Opinion and Editorial

ISI flip-flop: Anatomy of defective decision-making

Nasim Zehra (Vantage Point)
Filed on August 2, 2008

Prior to the Prime Minister Yusuf Raza Gilani's departure to the US, a detailed meeting on Pakistan-US relations covering the security matters was held at the Prime Minister's House. For a more effective response to the acute internal security crisis and to external pressures, the participants agreed on the need for better coordination among various intelligence agencies.

But there was no discussion at all on altering the reporting line of the ISI.

Shortly after the meeting the government decided that the ISI and IB would, with immediate effect, be placed under the control of the Interior Ministry.

The matter was not discussed in any Cabinet meeting, it was not put before the Parliament or any Parliamentary or Senate Committee and none of the coalition partners were consulted. Similarly, the justification to alter the reporting line was not discussed with the Ministry of Defence or the three services chiefs or the Chairman Joints Chief of Staff Committee who are directly involved in the operations and the output of the ISI.

Also in violation of a basic rule of hierarchy and reporting lines that requires individuals and institutions with narrower mandates to report to authority with a broader mandate, the PID circular announced that ISI would report to the Interior Ministry which constitutionally has a narrower mandate than that of the ISI. The ISI's mandate is to provide strategic intelligence, including external threat perceptions and covert operations, to the Prime Minister, the three Armed Forces and to the Joint Services Headquarters. It is also engaged in counter-intelligence to undermine intelligence assets of the adversary countries deployed within Pakistan. A section deals with Pakistani politics too. Hence, the ISI's mandate is far broader than that of the institution the PID notification was instructing it to report to.

The ISI also has a complex inter-institutional web it functions through including the Prime Minister's secretariat, the Defence Ministry, the three Armed Forces, the GHQ and the Foreign Office. ISI currently functions with a 65 army and 35 civilian ratio of staff with almost 90 per cent of the 65 per cent are serving officers. With such a complex institutional arrangement placing the agency under the Interior Ministry was quite simplistic.

Then how and why the July 26 decision was made? Perhaps the defence of decision by the PPP co-chairperson is a revealing one.

The Press quoted him as saying that the decision was made to deflect international pressure on the ISI and enable the elected government to effectively defend the ISI. Indeed against the backdrop of the deadly attack in Kabul on the Indian embassy, the rising attacks inside Afghanistan on the ISAF forces, the firing along the LoC and increase in attacks inside India, the increasingly harsh criticism of the ISI by the US, Indian and Afghan trio is unceasing.

As for external criticism the governments managing CIA, Mossad, MI5 and Raw seldom seek external popularity for their intelligence agencies! On advice from relevant individuals, Zardari did reverse the decision. Subsequently, a private channel quoted him saying that the earlier notification "had made it clear that the role of the Ministry of Interior would be of an assistance in the affairs looked after by the ISI, adding that the second notification had clarified all ambiguities in this regard."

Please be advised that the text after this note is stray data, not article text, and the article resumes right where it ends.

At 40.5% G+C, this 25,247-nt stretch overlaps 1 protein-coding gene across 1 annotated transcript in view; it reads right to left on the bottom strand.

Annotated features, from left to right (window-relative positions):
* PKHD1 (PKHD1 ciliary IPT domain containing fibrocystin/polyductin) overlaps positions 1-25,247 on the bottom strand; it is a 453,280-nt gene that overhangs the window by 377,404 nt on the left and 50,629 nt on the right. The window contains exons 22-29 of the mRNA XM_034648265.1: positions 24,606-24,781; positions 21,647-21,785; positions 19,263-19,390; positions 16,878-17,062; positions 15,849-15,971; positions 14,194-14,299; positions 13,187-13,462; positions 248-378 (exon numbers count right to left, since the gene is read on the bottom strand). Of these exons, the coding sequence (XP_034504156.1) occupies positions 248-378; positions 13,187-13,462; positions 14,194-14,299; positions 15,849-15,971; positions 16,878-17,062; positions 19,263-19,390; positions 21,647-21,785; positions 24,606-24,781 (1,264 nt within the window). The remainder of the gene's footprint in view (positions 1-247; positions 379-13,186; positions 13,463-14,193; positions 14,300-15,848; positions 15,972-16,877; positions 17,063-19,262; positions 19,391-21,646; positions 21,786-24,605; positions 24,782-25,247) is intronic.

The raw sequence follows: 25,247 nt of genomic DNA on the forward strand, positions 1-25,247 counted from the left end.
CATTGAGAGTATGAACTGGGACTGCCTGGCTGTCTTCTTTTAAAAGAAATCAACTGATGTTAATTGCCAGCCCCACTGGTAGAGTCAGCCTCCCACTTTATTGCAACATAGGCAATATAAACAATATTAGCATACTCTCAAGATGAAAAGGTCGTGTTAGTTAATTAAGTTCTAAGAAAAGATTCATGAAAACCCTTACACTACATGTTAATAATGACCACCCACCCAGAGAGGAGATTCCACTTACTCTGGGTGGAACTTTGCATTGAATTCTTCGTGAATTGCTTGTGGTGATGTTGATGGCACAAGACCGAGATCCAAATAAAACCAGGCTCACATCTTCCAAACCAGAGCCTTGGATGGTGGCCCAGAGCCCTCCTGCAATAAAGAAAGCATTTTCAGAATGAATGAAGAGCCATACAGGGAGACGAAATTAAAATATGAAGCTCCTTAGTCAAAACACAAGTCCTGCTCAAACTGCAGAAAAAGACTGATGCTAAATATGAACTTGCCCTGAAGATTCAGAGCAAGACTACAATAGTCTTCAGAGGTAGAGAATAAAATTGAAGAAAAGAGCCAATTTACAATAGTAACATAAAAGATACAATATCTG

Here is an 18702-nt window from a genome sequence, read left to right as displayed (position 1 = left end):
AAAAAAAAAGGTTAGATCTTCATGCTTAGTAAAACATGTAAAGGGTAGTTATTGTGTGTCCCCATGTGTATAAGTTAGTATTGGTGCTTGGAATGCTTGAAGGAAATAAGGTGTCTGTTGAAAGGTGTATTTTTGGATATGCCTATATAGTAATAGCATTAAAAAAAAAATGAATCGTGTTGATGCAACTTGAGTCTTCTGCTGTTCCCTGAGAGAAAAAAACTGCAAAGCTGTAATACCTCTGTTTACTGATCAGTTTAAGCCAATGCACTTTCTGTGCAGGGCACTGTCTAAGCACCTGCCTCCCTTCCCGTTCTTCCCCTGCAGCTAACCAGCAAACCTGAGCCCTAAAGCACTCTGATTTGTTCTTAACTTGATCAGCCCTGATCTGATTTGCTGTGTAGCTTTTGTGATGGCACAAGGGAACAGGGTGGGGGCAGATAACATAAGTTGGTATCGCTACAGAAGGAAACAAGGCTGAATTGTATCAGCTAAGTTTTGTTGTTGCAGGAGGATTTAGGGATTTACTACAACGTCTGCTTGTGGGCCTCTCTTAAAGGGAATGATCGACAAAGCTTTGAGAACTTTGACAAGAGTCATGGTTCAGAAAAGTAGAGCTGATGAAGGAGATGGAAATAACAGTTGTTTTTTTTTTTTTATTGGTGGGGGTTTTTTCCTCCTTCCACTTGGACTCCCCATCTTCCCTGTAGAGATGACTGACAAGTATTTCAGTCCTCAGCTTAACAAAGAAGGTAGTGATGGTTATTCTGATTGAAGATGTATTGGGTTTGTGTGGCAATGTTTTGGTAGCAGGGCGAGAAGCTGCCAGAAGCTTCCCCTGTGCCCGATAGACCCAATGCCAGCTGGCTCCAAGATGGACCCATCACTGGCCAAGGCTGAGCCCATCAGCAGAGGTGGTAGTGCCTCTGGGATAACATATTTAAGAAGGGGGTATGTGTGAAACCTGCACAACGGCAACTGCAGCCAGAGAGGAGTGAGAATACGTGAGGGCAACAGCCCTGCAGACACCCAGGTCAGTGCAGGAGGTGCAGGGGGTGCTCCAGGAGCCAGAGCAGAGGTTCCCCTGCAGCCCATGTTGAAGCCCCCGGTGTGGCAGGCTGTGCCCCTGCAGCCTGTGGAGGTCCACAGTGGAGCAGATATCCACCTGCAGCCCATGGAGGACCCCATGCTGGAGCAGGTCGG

The critique of the elected government's shoddy decision-making notwithstanding, there are specific issues regarding the management of the ISI that need to be addressed. The ISI of the post-80's especially needs to be streamlined. The CIA-ISI nexus through the anti-Soviet Afghan war under an army dictator's leadership that catapulted ISI into an intelligence supremo with its unaccountable spread of activities. Its foreign patrons of the past are its harshest critics, and internally its political masters of yesterday want it cut down to size. As an institution that must promote and protect Pakistan's interests abroad, ISI abroad must remain a secret and feared organisation, but at home it should be accountable to an elected and responsible body of people.

There must be four-fold strategy to streamline ISI's workings. One, for more regular reporting to the Prime Minister, a regularised system of ISI and IB reporting to the Prime Minister must be evolved. At present, the initiative to report on the strategic environment and threat perceptions to the elected PM, based on media reports, has mostly been taken by the agencies.

The elected authorities appear more proactive on issuing instructions to agencies on the domestic political front. Two, for greater control of the workings of the ISI and other intelligence agencies, these should be put under the parliamentary review and oversight through in-camera briefings to the Defence Committees of National Assembly and Senate.

The creation of Intelligence Subcommittees of these two Defence Committees is long overdue. This would enable parliamentarians with security clearance to receive briefings on sensitive issues. Three, greater coordination among intelligence agencies and the key policy makers are required.

Four, the elected government must arrive at a consensus to disband the notorious political department of the ISI's internal security wing.

For decades this department, through manipulation, has countered genuine political evolution of Pakistan.

Nasim Zehra is an Islamabad -based national security strategist

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